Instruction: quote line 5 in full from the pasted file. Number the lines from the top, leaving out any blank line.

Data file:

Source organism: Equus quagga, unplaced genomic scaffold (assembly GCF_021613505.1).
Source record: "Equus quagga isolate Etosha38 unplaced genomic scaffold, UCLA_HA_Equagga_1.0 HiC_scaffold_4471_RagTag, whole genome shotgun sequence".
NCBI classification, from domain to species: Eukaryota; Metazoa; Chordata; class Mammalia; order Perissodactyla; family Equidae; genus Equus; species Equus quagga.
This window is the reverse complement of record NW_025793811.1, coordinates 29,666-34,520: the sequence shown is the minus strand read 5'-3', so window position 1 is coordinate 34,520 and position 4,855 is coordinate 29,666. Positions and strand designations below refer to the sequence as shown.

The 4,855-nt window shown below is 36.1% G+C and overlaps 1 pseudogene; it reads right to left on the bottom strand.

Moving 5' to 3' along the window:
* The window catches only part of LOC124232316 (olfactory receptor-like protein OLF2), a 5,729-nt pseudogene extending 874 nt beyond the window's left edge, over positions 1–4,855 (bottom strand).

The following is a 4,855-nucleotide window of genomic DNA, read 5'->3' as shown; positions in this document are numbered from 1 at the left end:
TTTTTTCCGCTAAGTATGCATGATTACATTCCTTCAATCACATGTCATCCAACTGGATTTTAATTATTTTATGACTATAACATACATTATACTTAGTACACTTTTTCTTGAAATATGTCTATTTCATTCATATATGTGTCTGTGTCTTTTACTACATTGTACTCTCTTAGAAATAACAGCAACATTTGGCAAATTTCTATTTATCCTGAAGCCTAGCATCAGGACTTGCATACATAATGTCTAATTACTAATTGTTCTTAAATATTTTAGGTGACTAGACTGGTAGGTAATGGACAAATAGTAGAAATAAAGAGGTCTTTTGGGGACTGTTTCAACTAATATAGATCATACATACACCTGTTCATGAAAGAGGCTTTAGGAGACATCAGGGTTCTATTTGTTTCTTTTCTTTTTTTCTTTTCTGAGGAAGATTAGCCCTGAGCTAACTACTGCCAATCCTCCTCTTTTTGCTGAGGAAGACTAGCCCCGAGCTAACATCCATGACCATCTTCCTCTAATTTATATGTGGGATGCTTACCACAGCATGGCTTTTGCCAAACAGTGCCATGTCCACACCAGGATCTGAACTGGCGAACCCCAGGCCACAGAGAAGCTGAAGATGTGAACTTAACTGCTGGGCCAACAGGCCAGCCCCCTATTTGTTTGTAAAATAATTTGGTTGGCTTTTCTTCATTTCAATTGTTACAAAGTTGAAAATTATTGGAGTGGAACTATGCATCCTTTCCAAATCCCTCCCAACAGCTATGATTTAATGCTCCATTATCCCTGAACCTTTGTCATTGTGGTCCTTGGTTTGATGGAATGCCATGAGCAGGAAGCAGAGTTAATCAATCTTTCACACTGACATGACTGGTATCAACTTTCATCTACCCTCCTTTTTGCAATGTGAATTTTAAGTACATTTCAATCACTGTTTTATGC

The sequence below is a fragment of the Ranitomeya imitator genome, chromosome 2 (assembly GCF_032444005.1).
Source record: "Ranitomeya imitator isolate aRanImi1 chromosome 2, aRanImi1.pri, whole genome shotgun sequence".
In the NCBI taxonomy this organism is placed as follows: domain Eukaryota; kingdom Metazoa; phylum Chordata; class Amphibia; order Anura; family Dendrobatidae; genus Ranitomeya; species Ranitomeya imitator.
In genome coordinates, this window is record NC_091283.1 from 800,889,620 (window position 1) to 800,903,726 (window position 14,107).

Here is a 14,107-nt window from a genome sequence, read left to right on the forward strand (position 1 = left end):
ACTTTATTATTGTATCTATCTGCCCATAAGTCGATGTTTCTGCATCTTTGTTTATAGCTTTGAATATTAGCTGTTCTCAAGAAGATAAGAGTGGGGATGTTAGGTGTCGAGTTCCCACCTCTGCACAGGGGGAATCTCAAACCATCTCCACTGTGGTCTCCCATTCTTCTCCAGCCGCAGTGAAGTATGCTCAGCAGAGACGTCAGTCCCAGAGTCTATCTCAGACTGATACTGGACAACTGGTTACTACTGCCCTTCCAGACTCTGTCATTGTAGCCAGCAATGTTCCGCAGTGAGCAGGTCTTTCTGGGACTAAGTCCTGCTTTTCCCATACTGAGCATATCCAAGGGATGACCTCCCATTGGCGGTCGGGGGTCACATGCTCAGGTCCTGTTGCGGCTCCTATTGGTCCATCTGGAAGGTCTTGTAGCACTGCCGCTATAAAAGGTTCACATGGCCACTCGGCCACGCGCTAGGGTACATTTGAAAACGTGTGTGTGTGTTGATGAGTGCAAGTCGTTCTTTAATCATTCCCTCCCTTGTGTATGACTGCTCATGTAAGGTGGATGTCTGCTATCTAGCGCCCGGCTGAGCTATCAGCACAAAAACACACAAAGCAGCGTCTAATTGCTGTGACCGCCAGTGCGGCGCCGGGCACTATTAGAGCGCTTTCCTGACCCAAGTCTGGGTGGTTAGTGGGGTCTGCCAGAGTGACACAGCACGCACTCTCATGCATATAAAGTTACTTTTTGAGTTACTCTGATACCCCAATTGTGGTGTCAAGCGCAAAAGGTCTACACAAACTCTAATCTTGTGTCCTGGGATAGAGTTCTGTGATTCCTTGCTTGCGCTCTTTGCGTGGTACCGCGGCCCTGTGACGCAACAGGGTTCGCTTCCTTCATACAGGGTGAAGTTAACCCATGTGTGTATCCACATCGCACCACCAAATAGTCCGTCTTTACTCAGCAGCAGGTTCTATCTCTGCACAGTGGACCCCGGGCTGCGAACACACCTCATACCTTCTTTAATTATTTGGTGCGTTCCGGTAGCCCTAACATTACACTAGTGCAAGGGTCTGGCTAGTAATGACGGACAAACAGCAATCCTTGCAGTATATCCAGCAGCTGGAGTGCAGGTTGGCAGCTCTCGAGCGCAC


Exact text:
The 4,855-nt window shown below is 36.1% G+C and overlaps 1 pseudogene; it reads right to left on the bottom strand.